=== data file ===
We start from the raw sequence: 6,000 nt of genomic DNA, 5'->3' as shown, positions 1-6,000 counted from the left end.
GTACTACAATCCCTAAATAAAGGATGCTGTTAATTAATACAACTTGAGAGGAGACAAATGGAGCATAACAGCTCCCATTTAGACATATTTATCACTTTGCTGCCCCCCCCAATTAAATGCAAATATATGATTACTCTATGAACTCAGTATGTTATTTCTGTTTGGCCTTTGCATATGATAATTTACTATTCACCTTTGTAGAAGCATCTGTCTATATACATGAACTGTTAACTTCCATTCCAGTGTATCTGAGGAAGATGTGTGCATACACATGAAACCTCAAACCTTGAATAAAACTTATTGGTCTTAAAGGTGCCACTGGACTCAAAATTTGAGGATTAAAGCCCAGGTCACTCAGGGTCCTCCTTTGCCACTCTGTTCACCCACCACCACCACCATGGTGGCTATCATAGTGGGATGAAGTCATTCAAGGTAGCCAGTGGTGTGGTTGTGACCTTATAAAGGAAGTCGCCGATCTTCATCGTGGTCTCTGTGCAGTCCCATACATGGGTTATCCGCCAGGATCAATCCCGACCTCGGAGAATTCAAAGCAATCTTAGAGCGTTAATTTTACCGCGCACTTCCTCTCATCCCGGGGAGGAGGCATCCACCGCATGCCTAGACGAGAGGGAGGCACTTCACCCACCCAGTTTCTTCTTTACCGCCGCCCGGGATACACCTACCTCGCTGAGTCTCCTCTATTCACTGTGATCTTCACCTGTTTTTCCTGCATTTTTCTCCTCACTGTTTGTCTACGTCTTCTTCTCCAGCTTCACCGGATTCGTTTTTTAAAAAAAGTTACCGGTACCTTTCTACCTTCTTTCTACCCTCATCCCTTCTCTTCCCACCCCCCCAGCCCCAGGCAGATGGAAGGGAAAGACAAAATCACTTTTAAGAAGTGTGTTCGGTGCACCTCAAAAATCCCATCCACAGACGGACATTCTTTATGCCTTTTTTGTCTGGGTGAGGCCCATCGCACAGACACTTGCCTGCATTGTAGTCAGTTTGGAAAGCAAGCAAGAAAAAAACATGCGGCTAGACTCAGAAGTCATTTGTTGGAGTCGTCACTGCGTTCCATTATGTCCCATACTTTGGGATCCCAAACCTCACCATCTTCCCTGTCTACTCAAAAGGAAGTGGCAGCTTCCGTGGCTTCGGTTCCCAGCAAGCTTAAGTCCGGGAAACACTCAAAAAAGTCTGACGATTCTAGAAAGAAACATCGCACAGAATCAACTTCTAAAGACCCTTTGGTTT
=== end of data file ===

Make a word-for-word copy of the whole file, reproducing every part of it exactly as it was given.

We start from the raw sequence: 6,000 nt of genomic DNA, 5'->3' as shown, positions 1-6,000 counted from the left end.
GTACTACAATCCCTAAATAAAGGATGCTGTTAATTAATACAACTTGAGAGGAGACAAATGGAGCATAACAGCTCCCATTTAGACATATTTATCACTTTGCTGCCCCCCCCAATTAAATGCAAATATATGATTACTCTATGAACTCAGTATGTTATTTCTGTTTGGCCTTTGCATATGATAATTTACTATTCACCTTTGTAGAAGCATCTGTCTATATACATGAACTGTTAACTTCCATTCCAGTGTATCTGAGGAAGATGTGTGCATACACATGAAACCTCAAACCTTGAATAAAACTTATTGGTCTTAAAGGTGCCACTGGACTCAAAATTTGAGGATTAAAGCCCAGGTCACTCAGGGTCCTCCTTTGCCACTCTGTTCACCCACCACCACCACCATGGTGGCTATCATAGTGGGATGAAGTCATTCAAGGTAGCCAGTGGTGTGGTTGTGACCTTATAAAGGAAGTCGCCGATCTTCATCGTGGTCTCTGTGCAGTCCCATACATGGGTTATCCGCCAGGATCAATCCCGACCTCGGAGAATTCAAAGCAATCTTAGAGCGTTAATTTTACCGCGCACTTCCTCTCATCCCGGGGAGGAGGCATCCACCGCATGCCTAGACGAGAGGGAGGCACTTCACCCACCCAGTTTCTTCTTTACCGCCGCCCGGGATACACCTACCTCGCTGAGTCTCCTCTATTCACTGTGATCTTCACCTGTTTTTCCTGCATTTTTCTCCTCACTGTTTGTCTACGTCTTCTTCTCCAGCTTCACCGGATTCGTTTTTTAAAAAAAGTTACCGGTACCTTTCTACCTTCTTTCTACCCTCATCCCTTCTCTTCCCACCCCCCCAGCCCCAGGCAGATGGAAGGGAAAGACAAAATCACTTTTAAGAAGTGTGTTCGGTGCACCTCAAAAATCCCATCCACAGACGGACATTCTTTATGCCTTTTTTGTCTGGGTGAGGCCCATCGCACAGACACTTGCCTGCATTGTAGTCAGTTTGGAAAGCAAGCAAGAAAAAAACATGCGGCTAGACTCAGAAGTCATTTGTTGGAGTCGTCACTGCGTTCCATTATGTCCCATACTTTGGGATCCCAAACCTCACCATCTTCCCTGTCTACTCAAAAGGAAGTGGCAGCTTCCGTGGCTTCGGTTCCCAGCAAGCTTAAGTCCGGGAAACACTCAAAAAAGTCTGACGATTCTAGAAAGAAACATCGCACAGAATCAACTTCTAAAGACCCTTTGGTTT